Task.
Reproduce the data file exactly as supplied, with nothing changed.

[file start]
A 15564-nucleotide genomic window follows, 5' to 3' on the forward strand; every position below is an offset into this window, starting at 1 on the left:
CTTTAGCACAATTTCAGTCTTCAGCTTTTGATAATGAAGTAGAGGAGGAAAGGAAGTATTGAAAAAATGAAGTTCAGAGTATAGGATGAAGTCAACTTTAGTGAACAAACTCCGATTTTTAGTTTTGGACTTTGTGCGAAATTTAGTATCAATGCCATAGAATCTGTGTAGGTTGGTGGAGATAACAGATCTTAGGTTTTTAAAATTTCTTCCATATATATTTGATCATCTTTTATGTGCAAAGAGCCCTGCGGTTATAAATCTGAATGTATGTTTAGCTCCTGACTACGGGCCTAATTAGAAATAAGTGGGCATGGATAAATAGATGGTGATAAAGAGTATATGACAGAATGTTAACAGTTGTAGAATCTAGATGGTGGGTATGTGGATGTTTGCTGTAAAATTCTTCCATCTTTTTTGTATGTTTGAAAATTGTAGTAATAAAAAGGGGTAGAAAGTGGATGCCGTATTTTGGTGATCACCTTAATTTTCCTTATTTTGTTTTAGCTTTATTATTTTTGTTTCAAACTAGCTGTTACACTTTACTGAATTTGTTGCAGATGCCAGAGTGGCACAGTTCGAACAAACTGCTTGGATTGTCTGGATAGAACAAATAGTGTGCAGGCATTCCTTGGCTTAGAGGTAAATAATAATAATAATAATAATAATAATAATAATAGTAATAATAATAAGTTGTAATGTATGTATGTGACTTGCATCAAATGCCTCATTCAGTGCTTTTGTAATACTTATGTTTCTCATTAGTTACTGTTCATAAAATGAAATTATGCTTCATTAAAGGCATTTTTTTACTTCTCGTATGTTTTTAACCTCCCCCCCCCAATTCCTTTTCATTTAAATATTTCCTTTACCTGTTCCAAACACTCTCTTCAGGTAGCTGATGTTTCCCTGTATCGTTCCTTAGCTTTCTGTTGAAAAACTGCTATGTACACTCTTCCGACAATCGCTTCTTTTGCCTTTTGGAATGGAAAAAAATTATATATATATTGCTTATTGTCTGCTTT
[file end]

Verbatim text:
A 15564-nucleotide genomic window follows, 5' to 3' on the forward strand; every position below is an offset into this window, starting at 1 on the left:
CTTTAGCACAATTTCAGTCTTCAGCTTTTGATAATGAAGTAGAGGAGGAAAGGAAGTATTGAAAAAATGAAGTTCAGAGTATAGGATGAAGTCAACTTTAGTGAACAAACTCCGATTTTTAGTTTTGGACTTTGTGCGAAATTTAGTATCAATGCCATAGAATCTGTGTAGGTTGGTGGAGATAACAGATCTTAGGTTTTTAAAATTTCTTCCATATATATTTGATCATCTTTTATGTGCAAAGAGCCCTGCGGTTATAAATCTGAATGTATGTTTAGCTCCTGACTACGGGCCTAATTAGAAATAAGTGGGCATGGATAAATAGATGGTGATAAAGAGTATATGACAGAATGTTAACAGTTGTAGAATCTAGATGGTGGGTATGTGGATGTTTGCTGTAAAATTCTTCCATCTTTTTTGTATGTTTGAAAATTGTAGTAATAAAAAGGGGTAGAAAGTGGATGCCGTATTTTGGTGATCACCTTAATTTTCCTTATTTTGTTTTAGCTTTATTATTTTTGTTTCAAACTAGCTGTTACACTTTACTGAATTTGTTGCAGATGCCAGAGTGGCACAGTTCGAACAAACTGCTTGGATTGTCTGGATAGAACAAATAGTGTGCAGGCATTCCTTGGCTTAGAGGTAAATAATAATAATAATAATAATAATAATAATAATAGTAATAATAATAAGTTGTAATGTATGTATGTGACTTGCATCAAATGCCTCATTCAGTGCTTTTGTAATACTTATGTTTCTCATTAGTTACTGTTCATAAAATGAAATTATGCTTCATTAAAGGCATTTTTTTACTTCTCGTATGTTTTTAACCTCCCCCCCCCAATTCCTTTTCATTTAAATATTTCCTTTACCTGTTCCAAACACTCTCTTCAGGTAGCTGATGTTTCCCTGTATCGTTCCTTAGCTTTCTGTTGAAAAACTGCTATGTACACTCTTCCGACAATCGCTTCTTTTGCCTTTTGGAATGGAAAAAAATTATATATATATTGCTTATTGTCTGCTTT